DEFAULT JUDGMENT IS NOT NECESSARILY THE END OF THE STORY

December, 2017

A lawsuit is filed against a business owner. The business owner attempts to send a copy of the complaint to his attorney. Due to an inadvertent miscommunication, the complaint never reaches its intended destination and the business owner’s attorney is never notified of the lawsuit. Consequently, a default judgment is entered against the business owner and he or she is ordered to pay tens of thousands of dollars, despite the fact that the business owner has meritorious defenses to present.

End of the story?

Not necessarily.

Recently, we had a case involving this situation between a business owner and another law firm. We successfully challenged the default judgment and obtained a favorable outcome for the business owner.

The Ohio Rules of Civil Procedure allow a party to file a motion for relief from default judgment. If successful, the default judgment is overturned and the party against whom judgment was taken can dispute the allegations and file any counter-claims that may apply.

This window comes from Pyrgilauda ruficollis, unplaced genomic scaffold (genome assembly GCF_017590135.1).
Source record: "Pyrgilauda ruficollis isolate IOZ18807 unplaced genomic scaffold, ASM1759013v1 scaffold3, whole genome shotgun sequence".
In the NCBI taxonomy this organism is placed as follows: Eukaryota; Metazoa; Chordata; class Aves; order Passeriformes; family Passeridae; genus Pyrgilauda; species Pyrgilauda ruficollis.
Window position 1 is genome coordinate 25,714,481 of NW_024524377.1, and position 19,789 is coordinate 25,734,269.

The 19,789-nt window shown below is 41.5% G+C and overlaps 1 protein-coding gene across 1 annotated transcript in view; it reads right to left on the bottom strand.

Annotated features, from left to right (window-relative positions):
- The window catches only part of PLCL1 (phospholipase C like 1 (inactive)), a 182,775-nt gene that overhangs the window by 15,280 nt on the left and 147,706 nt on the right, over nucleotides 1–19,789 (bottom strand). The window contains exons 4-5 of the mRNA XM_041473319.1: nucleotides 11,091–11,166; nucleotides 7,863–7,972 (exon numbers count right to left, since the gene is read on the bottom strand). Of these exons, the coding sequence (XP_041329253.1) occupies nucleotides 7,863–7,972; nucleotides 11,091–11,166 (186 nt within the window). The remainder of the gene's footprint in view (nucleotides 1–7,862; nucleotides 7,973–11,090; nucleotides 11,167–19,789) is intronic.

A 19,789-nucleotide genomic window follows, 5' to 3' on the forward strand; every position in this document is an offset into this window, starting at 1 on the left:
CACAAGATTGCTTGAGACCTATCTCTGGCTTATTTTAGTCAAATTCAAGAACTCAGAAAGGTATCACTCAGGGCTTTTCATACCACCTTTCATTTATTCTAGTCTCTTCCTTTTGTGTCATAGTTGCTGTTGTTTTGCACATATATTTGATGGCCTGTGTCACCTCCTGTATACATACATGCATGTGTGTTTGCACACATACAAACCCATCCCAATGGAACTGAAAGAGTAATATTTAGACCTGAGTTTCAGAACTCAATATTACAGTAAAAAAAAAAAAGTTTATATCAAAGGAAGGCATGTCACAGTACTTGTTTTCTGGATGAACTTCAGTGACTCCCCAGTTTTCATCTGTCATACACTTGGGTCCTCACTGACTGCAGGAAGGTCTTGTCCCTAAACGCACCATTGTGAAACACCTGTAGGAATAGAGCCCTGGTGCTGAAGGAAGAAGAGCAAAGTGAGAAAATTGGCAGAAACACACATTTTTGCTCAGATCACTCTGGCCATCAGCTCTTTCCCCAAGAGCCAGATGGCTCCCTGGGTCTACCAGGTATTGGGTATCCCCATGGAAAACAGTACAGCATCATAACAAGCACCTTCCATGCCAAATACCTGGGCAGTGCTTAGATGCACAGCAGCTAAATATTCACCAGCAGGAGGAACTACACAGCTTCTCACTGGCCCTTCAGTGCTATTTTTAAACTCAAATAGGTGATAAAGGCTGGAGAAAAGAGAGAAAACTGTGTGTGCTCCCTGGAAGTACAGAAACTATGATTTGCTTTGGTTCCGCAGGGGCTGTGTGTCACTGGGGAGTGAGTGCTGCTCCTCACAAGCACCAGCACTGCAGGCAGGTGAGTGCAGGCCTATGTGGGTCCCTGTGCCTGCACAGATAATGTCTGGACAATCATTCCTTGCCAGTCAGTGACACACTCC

To prevail on a motion for relief, one must demonstrate that (a) there is a meritorious defense or claim to present if relief is granted; (b) the moving party is entitled to relief for excusable neglect or any other reason set forth in the Rules; and (c) the motion is made within a reasonable time.  

Ohio courts may grant a motion for relief from judgment if one demonstrates that the failure to answer a complaint was because the complaint never reached the appropriate person.  Ohio courts have found excusable neglect when a party or its attorney demonstrates that the failure to respond to a filed complaint is due to a lack of notification of the proper person and that such occurrences are rare, isolated events. 
  
The most important thing to do if an adverse default judgment has been taken against you is to consult with an attorney as soon as possible. The longer a default judgment is left unopposed, the more difficult it becomes to set it aside.